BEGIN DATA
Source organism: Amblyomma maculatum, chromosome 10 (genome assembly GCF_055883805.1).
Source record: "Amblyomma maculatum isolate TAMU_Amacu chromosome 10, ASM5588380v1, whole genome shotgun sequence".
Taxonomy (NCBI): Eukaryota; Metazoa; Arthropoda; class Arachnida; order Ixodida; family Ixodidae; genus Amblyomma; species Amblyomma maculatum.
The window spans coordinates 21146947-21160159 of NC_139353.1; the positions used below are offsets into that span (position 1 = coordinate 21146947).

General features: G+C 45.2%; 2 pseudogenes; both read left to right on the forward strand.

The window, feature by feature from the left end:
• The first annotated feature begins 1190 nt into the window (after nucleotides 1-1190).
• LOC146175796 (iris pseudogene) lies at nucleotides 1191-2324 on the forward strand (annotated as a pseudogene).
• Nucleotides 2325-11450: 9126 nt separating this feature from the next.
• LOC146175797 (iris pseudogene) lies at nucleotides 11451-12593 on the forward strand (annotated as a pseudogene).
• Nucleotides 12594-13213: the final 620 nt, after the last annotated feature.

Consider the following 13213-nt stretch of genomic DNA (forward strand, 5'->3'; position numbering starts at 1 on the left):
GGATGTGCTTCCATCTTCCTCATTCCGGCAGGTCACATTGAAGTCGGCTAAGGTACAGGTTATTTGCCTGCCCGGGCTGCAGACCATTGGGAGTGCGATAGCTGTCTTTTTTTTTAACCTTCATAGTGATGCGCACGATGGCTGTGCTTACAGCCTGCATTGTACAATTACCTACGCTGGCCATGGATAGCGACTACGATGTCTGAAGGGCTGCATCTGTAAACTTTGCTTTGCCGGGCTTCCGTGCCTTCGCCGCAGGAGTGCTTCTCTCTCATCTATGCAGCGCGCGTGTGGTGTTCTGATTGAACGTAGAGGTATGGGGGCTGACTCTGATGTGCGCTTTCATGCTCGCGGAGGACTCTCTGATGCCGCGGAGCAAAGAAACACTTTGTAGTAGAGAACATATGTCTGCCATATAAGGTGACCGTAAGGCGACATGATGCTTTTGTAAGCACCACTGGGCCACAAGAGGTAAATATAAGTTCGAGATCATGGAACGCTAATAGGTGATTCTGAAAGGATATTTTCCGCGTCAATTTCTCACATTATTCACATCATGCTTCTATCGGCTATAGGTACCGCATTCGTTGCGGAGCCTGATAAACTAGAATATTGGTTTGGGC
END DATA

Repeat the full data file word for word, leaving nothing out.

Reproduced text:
Source organism: Amblyomma maculatum, chromosome 10 (genome assembly GCF_055883805.1).
Source record: "Amblyomma maculatum isolate TAMU_Amacu chromosome 10, ASM5588380v1, whole genome shotgun sequence".
Taxonomy (NCBI): Eukaryota; Metazoa; Arthropoda; class Arachnida; order Ixodida; family Ixodidae; genus Amblyomma; species Amblyomma maculatum.
The window spans coordinates 21146947-21160159 of NC_139353.1; the positions used below are offsets into that span (position 1 = coordinate 21146947).

General features: G+C 45.2%; 2 pseudogenes; both read left to right on the forward strand.

The window, feature by feature from the left end:
• The first annotated feature begins 1190 nt into the window (after nucleotides 1-1190).
• LOC146175796 (iris pseudogene) lies at nucleotides 1191-2324 on the forward strand (annotated as a pseudogene).
• Nucleotides 2325-11450: 9126 nt separating this feature from the next.
• LOC146175797 (iris pseudogene) lies at nucleotides 11451-12593 on the forward strand (annotated as a pseudogene).
• Nucleotides 12594-13213: the final 620 nt, after the last annotated feature.

Consider the following 13213-nt stretch of genomic DNA (forward strand, 5'->3'; position numbering starts at 1 on the left):
GGATGTGCTTCCATCTTCCTCATTCCGGCAGGTCACATTGAAGTCGGCTAAGGTACAGGTTATTTGCCTGCCCGGGCTGCAGACCATTGGGAGTGCGATAGCTGTCTTTTTTTTTAACCTTCATAGTGATGCGCACGATGGCTGTGCTTACAGCCTGCATTGTACAATTACCTACGCTGGCCATGGATAGCGACTACGATGTCTGAAGGGCTGCATCTGTAAACTTTGCTTTGCCGGGCTTCCGTGCCTTCGCCGCAGGAGTGCTTCTCTCTCATCTATGCAGCGCGCGTGTGGTGTTCTGATTGAACGTAGAGGTATGGGGGCTGACTCTGATGTGCGCTTTCATGCTCGCGGAGGACTCTCTGATGCCGCGGAGCAAAGAAACACTTTGTAGTAGAGAACATATGTCTGCCATATAAGGTGACCGTAAGGCGACATGATGCTTTTGTAAGCACCACTGGGCCACAAGAGGTAAATATAAGTTCGAGATCATGGAACGCTAATAGGTGATTCTGAAAGGATATTTTCCGCGTCAATTTCTCACATTATTCACATCATGCTTCTATCGGCTATAGGTACCGCATTCGTTGCGGAGCCTGATAAACTAGAATATTGGTTTGGGC